The election that took 14 months to settle
There have been many memorable general elections in Newfoundland, not the least of which were the two where several months passed before the winner could be determined.
The most recent was in October 1971, when Joey Smallwood won the last of his “six-and-ahalf victories,” in Pierre Trudeau’s memorable phrase. Three months later, in January, the Supreme Court confirmed that the Progressive Conservative candidate had, in fact, been elected in St. Barbe South, giving the Progressive Conservatives a majority in the House of Assembly.
Frank Moores became premier, ending Smallwood’s long reign. But that was neither the longest nor the strangest election in our history.
Newfoundlanders went to the polls in November 1893, the first in which they cast secret ballots, but it wasn’t until February 1895, 14 months later, that they knew which party had won, and who was going to be their prime minister. Three men — two Liberals and a Conservative — held office successively during those months, one of them twice.
The election results confirmed a strong victory for the Liberal party, led by Sir William Whiteway. Prime minister since 1889, he and his party won 23 of the 36 seats in the House. (He had earlier held the office between 1878 and 1885, winning two successive general elections).
But the apparent Liberal victory quickly turned to ashes at the hands of the Supreme Court. The Conservatives, led by Walter Baine Grieve and Moses Monroe (neither of whom had managed to win a seat in the House), filed petitions against 16 of the men elected (15 Liberals and the one independent) charging them with bribery and corruption. The petitioners asked the judges of the Supreme Court to overturn the election results. None of the 12 successful Conservatives was challenged.
Each of the petitions was heard by a single judge. At the end of the day, 15 of the 16 mem- bers were unseated. Newfoundland’s Corrupt Practices Act also required the judges to impose a ban that prev e n t e d a ny o f the unseated candidates from standing again, and they did so.
Whi t eway, the incumbent prime minister, and the apparent victor, had remained in office for four months after the election. In March 1894, shortly after the Supreme Court unseated the first of the challenged Liberals, he asked the governor, Sir Herbert Murray, to dissolve the House and hold another election. Murray refused, and Whiteway promptly resigned.
Although the Liberals still had a commanding majority in the House with 22 seats, Murray asked Augustus Goodridge, the interim Conservative Leader, to become prime minister.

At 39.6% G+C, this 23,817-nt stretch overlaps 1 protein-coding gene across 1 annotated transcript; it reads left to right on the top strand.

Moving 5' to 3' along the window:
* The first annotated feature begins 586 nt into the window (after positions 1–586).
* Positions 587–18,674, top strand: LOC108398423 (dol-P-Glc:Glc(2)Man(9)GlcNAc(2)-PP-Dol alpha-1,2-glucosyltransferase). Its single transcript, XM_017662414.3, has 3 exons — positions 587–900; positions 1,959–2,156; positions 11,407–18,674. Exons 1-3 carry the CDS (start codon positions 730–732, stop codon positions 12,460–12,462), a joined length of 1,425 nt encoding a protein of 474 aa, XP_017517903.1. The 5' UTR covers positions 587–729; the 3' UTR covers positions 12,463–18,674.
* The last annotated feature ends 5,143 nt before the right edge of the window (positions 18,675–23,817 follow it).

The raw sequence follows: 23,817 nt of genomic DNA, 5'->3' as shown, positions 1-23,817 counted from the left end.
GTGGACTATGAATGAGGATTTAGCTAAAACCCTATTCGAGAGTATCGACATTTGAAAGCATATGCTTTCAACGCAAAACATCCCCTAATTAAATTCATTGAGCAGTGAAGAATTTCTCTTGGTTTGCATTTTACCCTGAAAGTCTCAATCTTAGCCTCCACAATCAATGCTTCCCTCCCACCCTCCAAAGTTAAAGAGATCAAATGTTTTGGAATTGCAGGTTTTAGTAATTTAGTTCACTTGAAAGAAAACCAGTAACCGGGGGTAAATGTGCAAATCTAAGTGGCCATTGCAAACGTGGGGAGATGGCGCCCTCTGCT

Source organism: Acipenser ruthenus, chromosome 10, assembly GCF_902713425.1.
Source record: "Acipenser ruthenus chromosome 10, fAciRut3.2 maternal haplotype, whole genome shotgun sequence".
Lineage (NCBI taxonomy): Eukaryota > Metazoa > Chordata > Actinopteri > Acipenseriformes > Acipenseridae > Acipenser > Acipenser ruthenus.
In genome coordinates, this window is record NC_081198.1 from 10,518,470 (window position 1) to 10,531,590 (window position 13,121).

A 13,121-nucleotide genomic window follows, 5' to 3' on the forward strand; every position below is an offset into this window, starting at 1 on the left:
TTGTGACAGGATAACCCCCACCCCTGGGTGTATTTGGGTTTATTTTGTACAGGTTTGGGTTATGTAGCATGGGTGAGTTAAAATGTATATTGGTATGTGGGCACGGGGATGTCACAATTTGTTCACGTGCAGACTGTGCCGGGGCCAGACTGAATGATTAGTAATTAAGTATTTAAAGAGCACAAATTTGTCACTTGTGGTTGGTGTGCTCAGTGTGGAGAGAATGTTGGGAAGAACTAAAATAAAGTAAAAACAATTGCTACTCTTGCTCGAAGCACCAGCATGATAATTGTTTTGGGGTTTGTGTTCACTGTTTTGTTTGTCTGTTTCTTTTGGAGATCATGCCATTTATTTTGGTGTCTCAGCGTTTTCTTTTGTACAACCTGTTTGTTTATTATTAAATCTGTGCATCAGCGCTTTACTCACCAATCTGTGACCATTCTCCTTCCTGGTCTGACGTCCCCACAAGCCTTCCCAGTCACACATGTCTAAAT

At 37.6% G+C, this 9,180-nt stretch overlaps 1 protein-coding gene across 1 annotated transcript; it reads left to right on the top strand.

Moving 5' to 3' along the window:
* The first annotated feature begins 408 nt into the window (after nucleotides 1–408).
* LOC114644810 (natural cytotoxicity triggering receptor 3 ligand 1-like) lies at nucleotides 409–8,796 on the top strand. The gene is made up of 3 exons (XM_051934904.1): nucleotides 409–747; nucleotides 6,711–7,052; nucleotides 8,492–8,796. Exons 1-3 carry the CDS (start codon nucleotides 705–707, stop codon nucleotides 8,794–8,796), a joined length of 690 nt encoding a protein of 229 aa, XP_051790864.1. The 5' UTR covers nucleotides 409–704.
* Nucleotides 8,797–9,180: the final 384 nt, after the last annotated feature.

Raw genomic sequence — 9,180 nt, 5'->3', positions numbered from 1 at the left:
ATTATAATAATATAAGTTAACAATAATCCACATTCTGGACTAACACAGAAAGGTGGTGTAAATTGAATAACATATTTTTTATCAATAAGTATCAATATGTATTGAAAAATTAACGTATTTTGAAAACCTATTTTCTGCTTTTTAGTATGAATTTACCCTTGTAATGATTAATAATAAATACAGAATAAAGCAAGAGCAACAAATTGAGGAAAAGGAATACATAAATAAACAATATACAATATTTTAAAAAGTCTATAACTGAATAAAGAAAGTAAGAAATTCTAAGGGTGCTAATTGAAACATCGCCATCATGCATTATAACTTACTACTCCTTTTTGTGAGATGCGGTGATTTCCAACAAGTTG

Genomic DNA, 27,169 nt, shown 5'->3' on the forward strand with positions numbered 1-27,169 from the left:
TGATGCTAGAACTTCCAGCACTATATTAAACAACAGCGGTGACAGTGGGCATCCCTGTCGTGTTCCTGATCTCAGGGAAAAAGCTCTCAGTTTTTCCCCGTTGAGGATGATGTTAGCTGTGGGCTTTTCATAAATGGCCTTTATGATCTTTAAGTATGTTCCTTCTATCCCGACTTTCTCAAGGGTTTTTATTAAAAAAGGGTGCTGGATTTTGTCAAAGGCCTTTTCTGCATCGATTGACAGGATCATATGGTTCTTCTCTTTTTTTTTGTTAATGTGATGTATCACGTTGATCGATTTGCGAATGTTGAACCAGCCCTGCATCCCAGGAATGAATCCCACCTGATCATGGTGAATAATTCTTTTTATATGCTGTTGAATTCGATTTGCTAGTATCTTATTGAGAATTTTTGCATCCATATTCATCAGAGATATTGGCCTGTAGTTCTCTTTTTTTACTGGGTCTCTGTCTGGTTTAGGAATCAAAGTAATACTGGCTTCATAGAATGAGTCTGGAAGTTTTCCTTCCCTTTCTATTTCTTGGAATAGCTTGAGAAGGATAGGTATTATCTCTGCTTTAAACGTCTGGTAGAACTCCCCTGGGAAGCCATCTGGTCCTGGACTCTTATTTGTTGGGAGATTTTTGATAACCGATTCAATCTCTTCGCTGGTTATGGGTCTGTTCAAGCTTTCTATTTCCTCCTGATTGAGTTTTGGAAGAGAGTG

Goodridge and the Conservatives held only 12 of the 36 seats. The rule that a member who accepted an office of “profit under the Crown,” which included a seat in the cabinet, forced five of them to resign and to seek re-election. They did so.
Whiteway, still an MHA, although no longer prime minister, promptly introduced a motion of “no confidence” in Goodridge’s administration, which passed by 20 votes to seven.
That was on April 14. Goodridge did not resign, but persuaded the governor to prorogue the House. It did not meet again until Aug. 23. By that time, the court had heard all the cases and unseated all but one of the challenged Members. Those who were unseated included not only Whiteway, but two future prime ministers, Robert Bond and Edward Morris.
A series of byelections throughout the fall left the House with 23 Liberals and 13 Conservatives. On Dec. 12, two days after the 1894 Bank Crash, Goodridge acknowledged defeat and resigned.
Whiteway was not then a Member of the House, because he had been banned from run-
ning by the court. The governor sent for Daniel J. Greene, acting leader of the Liberals, and swore him in as prime minister on Dec. 13.
The House met early in January 1894. The Liberal majority immediately amended the Corrupt Practices Act to permit Whiteway and the other banned men to stand again as candidates. Greene then resigned as prime minister, and the governor had no choice except to send for Whiteway.
The death of a Conservative member opened a seat in the House, and Whiteway was returned by acclamation later in February. Bond and Morris also returned, winning byelections opened when sitting Liberal members stood down to make way for them. Bond was the last to win a seat, on Sept. 16.
Whiteway remained as prime minister until Sir James Winter succeeded him after he and his Conservatives won a general election held in October, 1897. He lost his own seat, in Trinity, in that election.